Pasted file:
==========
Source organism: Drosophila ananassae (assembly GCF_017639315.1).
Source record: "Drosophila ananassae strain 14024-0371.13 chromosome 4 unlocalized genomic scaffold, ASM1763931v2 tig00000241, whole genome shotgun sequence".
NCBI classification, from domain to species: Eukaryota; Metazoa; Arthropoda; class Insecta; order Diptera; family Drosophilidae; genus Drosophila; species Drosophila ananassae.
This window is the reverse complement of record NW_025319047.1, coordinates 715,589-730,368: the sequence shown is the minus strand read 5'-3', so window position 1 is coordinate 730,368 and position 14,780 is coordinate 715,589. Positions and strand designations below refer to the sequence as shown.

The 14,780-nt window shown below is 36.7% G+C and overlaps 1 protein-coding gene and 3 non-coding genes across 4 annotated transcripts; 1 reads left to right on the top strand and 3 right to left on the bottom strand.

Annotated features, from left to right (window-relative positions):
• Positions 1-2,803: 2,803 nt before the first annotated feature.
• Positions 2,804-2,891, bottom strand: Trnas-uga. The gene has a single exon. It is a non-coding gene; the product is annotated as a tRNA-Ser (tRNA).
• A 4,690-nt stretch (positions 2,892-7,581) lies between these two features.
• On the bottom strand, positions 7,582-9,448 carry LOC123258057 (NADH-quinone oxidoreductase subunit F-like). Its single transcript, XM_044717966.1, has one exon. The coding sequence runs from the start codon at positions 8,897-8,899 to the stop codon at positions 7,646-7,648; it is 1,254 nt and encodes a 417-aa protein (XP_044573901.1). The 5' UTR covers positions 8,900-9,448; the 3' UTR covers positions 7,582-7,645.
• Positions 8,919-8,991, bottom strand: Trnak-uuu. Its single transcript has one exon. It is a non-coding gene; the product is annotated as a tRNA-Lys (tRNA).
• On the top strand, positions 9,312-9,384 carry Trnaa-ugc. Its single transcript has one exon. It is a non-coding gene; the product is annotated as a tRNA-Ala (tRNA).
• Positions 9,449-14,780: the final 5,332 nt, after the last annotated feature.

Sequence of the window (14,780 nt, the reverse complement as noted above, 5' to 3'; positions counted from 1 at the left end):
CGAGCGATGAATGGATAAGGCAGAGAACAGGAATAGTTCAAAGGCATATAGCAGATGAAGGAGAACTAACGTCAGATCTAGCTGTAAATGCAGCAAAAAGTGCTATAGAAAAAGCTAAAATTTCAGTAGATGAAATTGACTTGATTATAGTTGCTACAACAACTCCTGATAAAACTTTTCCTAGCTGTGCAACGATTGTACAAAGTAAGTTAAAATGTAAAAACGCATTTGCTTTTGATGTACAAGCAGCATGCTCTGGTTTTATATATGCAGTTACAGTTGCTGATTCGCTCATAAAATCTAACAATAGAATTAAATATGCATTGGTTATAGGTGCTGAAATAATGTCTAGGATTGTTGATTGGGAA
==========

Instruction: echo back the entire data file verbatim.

Source organism: Drosophila ananassae (assembly GCF_017639315.1).
Source record: "Drosophila ananassae strain 14024-0371.13 chromosome 4 unlocalized genomic scaffold, ASM1763931v2 tig00000241, whole genome shotgun sequence".
NCBI classification, from domain to species: Eukaryota; Metazoa; Arthropoda; class Insecta; order Diptera; family Drosophilidae; genus Drosophila; species Drosophila ananassae.
This window is the reverse complement of record NW_025319047.1, coordinates 715,589-730,368: the sequence shown is the minus strand read 5'-3', so window position 1 is coordinate 730,368 and position 14,780 is coordinate 715,589. Positions and strand designations below refer to the sequence as shown.

The 14,780-nt window shown below is 36.7% G+C and overlaps 1 protein-coding gene and 3 non-coding genes across 4 annotated transcripts; 1 reads left to right on the top strand and 3 right to left on the bottom strand.

Annotated features, from left to right (window-relative positions):
• Positions 1-2,803: 2,803 nt before the first annotated feature.
• Positions 2,804-2,891, bottom strand: Trnas-uga. The gene has a single exon. It is a non-coding gene; the product is annotated as a tRNA-Ser (tRNA).
• A 4,690-nt stretch (positions 2,892-7,581) lies between these two features.
• On the bottom strand, positions 7,582-9,448 carry LOC123258057 (NADH-quinone oxidoreductase subunit F-like). Its single transcript, XM_044717966.1, has one exon. The coding sequence runs from the start codon at positions 8,897-8,899 to the stop codon at positions 7,646-7,648; it is 1,254 nt and encodes a 417-aa protein (XP_044573901.1). The 5' UTR covers positions 8,900-9,448; the 3' UTR covers positions 7,582-7,645.
• Positions 8,919-8,991, bottom strand: Trnak-uuu. Its single transcript has one exon. It is a non-coding gene; the product is annotated as a tRNA-Lys (tRNA).
• On the top strand, positions 9,312-9,384 carry Trnaa-ugc. Its single transcript has one exon. It is a non-coding gene; the product is annotated as a tRNA-Ala (tRNA).
• Positions 9,449-14,780: the final 5,332 nt, after the last annotated feature.

Sequence of the window (14,780 nt, the reverse complement as noted above, 5' to 3'; positions counted from 1 at the left end):
CGAGCGATGAATGGATAAGGCAGAGAACAGGAATAGTTCAAAGGCATATAGCAGATGAAGGAGAACTAACGTCAGATCTAGCTGTAAATGCAGCAAAAAGTGCTATAGAAAAAGCTAAAATTTCAGTAGATGAAATTGACTTGATTATAGTTGCTACAACAACTCCTGATAAAACTTTTCCTAGCTGTGCAACGATTGTACAAAGTAAGTTAAAATGTAAAAACGCATTTGCTTTTGATGTACAAGCAGCATGCTCTGGTTTTATATATGCAGTTACAGTTGCTGATTCGCTCATAAAATCTAACAATAGAATTAAATATGCATTGGTTATAGGTGCTGAAATAATGTCTAGGATTGTTGATTGGGAA